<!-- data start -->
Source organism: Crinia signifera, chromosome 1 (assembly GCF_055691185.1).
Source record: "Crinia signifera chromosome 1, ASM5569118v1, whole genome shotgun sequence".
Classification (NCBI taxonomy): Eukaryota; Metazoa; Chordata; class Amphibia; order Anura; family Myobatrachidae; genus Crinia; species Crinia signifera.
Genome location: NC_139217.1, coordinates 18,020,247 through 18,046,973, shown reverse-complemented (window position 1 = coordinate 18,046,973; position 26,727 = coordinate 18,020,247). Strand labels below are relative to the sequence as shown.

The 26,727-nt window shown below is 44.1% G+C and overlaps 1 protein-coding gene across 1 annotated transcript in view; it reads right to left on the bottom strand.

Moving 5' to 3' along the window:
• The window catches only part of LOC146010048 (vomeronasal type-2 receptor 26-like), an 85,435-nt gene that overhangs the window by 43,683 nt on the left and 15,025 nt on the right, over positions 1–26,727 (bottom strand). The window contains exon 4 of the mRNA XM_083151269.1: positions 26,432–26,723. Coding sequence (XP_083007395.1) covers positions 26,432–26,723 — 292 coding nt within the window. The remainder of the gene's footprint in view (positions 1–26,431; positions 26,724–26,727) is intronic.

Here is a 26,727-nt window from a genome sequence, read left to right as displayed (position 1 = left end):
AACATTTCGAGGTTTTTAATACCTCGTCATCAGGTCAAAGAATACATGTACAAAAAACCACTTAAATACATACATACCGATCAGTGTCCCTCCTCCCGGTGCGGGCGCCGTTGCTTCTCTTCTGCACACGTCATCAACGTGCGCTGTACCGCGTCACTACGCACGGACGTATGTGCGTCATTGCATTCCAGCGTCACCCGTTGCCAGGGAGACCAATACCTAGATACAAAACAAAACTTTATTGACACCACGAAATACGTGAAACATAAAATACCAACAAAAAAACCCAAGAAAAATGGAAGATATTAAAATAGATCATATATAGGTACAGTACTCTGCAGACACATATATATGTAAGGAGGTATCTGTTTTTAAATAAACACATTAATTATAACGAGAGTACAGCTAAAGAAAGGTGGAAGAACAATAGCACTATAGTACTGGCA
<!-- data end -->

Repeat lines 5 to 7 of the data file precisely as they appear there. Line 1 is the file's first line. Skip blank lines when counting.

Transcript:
The 26,727-nt window shown below is 44.1% G+C and overlaps 1 protein-coding gene across 1 annotated transcript in view; it reads right to left on the bottom strand.

Moving 5' to 3' along the window:
• The window catches only part of LOC146010048 (vomeronasal type-2 receptor 26-like), an 85,435-nt gene that overhangs the window by 43,683 nt on the left and 15,025 nt on the right, over positions 1–26,727 (bottom strand). The window contains exon 4 of the mRNA XM_083151269.1: positions 26,432–26,723. Coding sequence (XP_083007395.1) covers positions 26,432–26,723 — 292 coding nt within the window. The remainder of the gene's footprint in view (positions 1–26,431; positions 26,724–26,727) is intronic.